By the same authors

The Literary Culture of the Reformation: Grammar and Grace

Research output: Book/ReportBook

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Publication details

DatePublished - 3 Oct 2011
Number of pages488
PublisherOxford: Oxford University Press
Original languageEnglish
ISBN (Print)9780191674709, 9780198187356

Abstract

This book examines the place of literature in the Reformation, considering both how arguments about biblical meaning and literary interpretation influenced the new theology, and how developments in theology in turn influenced literary practices. Part One focuses on Northern Europe, reconsidering the relationship between Renaissance humanism (especially Erasmus) and religious ideas (especially Luther). Parts Two and Three examine Tudor and early Stuart England. Part Two describes the rise of vernacular theology and Protestant culture in relation to fundamental changes in the understanding of the English language. Part Three studies English religious poetry (including Donne, Herbert, and, in an Epilogue, Milton) in the wake of these changes. Bringing together genres and styles of writing that are normally kept apart (poems, sermons, treatises, commentaries), the author offers a re-evaluation of the literary production of this intensely verbal and controversial period.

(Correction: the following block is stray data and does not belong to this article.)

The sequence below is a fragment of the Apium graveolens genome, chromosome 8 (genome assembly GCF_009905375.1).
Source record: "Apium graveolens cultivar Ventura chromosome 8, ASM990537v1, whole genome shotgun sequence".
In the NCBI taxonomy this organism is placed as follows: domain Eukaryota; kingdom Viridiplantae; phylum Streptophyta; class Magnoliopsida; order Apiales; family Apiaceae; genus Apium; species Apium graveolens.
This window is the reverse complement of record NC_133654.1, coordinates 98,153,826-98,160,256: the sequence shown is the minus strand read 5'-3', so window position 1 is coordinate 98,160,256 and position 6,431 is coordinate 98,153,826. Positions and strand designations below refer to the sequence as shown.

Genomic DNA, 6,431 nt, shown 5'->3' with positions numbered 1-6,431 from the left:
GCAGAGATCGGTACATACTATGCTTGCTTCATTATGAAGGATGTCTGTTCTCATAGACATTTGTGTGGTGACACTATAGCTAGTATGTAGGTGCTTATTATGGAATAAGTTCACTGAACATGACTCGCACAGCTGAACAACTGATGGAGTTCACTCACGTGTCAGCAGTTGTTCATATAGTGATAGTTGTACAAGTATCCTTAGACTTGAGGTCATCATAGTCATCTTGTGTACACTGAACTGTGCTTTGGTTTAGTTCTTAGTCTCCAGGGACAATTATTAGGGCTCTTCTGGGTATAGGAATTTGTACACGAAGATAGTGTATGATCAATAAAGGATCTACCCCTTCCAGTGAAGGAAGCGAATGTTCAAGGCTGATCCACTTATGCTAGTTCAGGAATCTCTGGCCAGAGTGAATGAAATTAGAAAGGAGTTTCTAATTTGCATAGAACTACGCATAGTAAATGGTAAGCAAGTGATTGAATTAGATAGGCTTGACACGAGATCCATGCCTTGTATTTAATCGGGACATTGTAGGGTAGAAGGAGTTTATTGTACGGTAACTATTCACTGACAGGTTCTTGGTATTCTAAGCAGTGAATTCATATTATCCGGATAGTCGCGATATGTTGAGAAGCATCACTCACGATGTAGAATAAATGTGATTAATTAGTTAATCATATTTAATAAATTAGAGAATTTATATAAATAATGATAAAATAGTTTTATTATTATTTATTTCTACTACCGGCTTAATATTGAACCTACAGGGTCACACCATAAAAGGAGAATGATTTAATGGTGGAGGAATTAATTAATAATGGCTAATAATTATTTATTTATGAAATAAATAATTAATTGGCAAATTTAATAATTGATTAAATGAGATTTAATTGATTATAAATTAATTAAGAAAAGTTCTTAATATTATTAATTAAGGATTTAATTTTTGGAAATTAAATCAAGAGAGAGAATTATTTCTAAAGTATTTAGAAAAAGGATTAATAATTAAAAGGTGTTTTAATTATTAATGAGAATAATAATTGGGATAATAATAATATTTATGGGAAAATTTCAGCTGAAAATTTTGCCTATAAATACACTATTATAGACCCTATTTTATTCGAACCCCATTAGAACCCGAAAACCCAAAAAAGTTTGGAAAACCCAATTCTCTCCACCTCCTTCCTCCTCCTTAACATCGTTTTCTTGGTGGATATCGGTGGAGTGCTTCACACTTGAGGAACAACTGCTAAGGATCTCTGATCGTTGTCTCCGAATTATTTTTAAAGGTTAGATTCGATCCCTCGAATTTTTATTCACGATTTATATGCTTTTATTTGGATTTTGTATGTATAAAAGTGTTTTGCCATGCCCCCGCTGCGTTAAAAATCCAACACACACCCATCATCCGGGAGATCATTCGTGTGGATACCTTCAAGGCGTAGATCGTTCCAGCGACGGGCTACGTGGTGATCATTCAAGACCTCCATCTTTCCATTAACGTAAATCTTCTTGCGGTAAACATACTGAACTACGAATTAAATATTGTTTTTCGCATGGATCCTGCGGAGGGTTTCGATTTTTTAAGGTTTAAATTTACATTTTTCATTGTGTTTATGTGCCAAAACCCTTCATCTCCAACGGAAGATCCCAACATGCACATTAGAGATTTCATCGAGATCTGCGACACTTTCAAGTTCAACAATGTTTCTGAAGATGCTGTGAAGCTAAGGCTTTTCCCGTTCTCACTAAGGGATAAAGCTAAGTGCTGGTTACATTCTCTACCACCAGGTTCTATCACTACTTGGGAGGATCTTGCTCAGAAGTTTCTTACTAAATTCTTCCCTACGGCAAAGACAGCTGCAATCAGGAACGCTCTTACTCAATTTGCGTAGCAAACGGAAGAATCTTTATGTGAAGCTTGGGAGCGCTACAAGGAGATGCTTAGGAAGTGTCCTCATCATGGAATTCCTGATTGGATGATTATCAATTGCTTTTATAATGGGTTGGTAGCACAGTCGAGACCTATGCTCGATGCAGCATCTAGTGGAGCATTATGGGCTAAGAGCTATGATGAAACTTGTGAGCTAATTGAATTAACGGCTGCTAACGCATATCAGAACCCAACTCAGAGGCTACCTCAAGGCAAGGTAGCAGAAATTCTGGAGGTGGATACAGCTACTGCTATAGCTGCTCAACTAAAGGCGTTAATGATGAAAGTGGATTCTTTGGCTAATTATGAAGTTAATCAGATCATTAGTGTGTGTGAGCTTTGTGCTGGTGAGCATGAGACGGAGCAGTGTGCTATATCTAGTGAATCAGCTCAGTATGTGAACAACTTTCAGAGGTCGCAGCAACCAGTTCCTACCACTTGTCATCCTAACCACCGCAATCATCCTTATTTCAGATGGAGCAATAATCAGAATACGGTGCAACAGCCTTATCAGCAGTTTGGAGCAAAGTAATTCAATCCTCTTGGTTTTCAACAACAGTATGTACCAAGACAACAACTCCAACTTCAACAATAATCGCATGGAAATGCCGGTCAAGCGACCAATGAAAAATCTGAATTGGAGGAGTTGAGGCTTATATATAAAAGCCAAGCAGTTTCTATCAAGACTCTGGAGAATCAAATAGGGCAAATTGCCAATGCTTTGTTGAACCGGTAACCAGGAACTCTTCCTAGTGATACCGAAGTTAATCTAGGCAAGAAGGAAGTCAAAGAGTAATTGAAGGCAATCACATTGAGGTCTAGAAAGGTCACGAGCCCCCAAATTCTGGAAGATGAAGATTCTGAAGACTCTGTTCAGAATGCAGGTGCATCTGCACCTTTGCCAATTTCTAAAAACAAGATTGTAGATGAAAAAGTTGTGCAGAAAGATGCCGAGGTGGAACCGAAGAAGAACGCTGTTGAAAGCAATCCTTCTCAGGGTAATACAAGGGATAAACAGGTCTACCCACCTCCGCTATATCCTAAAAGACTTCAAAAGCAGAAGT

Research areas

  • Biblical meaning, Erasmus, Literary interpretation, Luther, Northern Europe, Protestant culture, Reformation literature, Renaissance humanism, Stuart England, Tudor England

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